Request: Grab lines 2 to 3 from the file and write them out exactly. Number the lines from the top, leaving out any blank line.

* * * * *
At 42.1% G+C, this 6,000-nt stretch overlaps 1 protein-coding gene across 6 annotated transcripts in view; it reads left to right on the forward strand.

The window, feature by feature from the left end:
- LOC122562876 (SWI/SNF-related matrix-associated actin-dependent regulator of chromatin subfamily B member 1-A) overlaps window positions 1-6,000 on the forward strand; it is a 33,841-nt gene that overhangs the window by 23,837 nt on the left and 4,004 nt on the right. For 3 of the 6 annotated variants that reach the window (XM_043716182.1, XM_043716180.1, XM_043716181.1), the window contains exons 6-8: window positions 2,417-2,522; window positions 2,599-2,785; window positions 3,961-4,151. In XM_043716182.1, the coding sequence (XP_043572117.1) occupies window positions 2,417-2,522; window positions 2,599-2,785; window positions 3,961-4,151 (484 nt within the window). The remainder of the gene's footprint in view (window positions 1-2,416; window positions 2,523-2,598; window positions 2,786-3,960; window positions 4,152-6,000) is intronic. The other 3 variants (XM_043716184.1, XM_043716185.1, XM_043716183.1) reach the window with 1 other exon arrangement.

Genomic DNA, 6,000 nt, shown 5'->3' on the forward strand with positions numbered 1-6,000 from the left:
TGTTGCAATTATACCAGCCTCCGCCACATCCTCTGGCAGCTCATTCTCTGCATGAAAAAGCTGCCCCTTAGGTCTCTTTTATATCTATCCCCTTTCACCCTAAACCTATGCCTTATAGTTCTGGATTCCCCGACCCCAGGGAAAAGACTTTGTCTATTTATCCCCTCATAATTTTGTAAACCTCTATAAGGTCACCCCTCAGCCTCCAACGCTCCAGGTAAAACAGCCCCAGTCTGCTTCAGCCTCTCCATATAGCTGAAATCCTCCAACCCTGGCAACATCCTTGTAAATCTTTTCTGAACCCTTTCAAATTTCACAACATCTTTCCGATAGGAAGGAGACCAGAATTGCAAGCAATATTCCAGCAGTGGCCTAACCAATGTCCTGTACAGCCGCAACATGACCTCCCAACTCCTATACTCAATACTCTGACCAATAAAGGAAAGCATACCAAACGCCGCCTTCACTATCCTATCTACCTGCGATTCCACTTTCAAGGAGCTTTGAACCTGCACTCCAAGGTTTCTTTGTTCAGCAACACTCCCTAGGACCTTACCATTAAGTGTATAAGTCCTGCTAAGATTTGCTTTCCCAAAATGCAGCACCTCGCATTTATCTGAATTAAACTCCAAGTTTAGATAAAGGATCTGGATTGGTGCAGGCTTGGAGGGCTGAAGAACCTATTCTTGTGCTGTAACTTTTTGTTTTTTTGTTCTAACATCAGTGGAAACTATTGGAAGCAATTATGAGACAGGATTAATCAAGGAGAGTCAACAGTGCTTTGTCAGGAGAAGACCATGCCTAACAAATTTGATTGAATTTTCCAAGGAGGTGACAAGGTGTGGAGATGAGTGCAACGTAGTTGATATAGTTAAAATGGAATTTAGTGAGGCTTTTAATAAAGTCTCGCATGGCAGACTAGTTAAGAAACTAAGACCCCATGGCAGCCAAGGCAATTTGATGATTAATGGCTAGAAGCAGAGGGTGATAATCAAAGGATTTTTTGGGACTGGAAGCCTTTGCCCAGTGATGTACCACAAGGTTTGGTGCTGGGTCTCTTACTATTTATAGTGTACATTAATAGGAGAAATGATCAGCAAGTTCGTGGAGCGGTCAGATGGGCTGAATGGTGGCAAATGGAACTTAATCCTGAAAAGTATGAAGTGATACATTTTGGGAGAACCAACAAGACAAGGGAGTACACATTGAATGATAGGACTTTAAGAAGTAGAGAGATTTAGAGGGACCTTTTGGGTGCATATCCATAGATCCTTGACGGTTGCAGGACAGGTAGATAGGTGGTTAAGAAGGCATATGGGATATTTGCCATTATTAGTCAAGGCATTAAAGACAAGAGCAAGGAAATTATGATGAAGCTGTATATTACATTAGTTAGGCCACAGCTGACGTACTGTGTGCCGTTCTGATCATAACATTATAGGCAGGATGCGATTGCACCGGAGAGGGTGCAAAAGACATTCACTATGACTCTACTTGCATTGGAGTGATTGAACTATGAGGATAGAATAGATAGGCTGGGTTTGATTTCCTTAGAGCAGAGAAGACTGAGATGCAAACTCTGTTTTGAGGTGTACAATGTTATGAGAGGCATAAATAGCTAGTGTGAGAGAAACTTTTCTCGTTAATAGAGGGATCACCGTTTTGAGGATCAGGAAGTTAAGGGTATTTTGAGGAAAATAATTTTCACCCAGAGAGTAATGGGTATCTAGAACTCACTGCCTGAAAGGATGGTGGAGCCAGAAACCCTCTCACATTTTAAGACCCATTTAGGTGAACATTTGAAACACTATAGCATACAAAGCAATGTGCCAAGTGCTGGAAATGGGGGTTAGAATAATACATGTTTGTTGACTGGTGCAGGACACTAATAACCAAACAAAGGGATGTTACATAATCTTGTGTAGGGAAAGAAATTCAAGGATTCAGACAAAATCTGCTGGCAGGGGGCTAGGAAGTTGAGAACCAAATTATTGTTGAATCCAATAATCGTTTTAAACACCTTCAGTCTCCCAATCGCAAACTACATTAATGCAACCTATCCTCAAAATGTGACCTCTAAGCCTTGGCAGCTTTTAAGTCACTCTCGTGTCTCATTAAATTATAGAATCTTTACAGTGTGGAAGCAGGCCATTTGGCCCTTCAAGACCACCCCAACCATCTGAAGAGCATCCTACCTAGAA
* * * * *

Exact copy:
The window, feature by feature from the left end:
- LOC122562876 (SWI/SNF-related matrix-associated actin-dependent regulator of chromatin subfamily B member 1-A) overlaps window positions 1-6,000 on the forward strand; it is a 33,841-nt gene that overhangs the window by 23,837 nt on the left and 4,004 nt on the right. For 3 of the 6 annotated variants that reach the window (XM_043716182.1, XM_043716180.1, XM_043716181.1), the window contains exons 6-8: window positions 2,417-2,522; window positions 2,599-2,785; window positions 3,961-4,151. In XM_043716182.1, the coding sequence (XP_043572117.1) occupies window positions 2,417-2,522; window positions 2,599-2,785; window positions 3,961-4,151 (484 nt within the window). The remainder of the gene's footprint in view (window positions 1-2,416; window positions 2,523-2,598; window positions 2,786-3,960; window positions 4,152-6,000) is intronic. The other 3 variants (XM_043716184.1, XM_043716185.1, XM_043716183.1) reach the window with 1 other exon arrangement.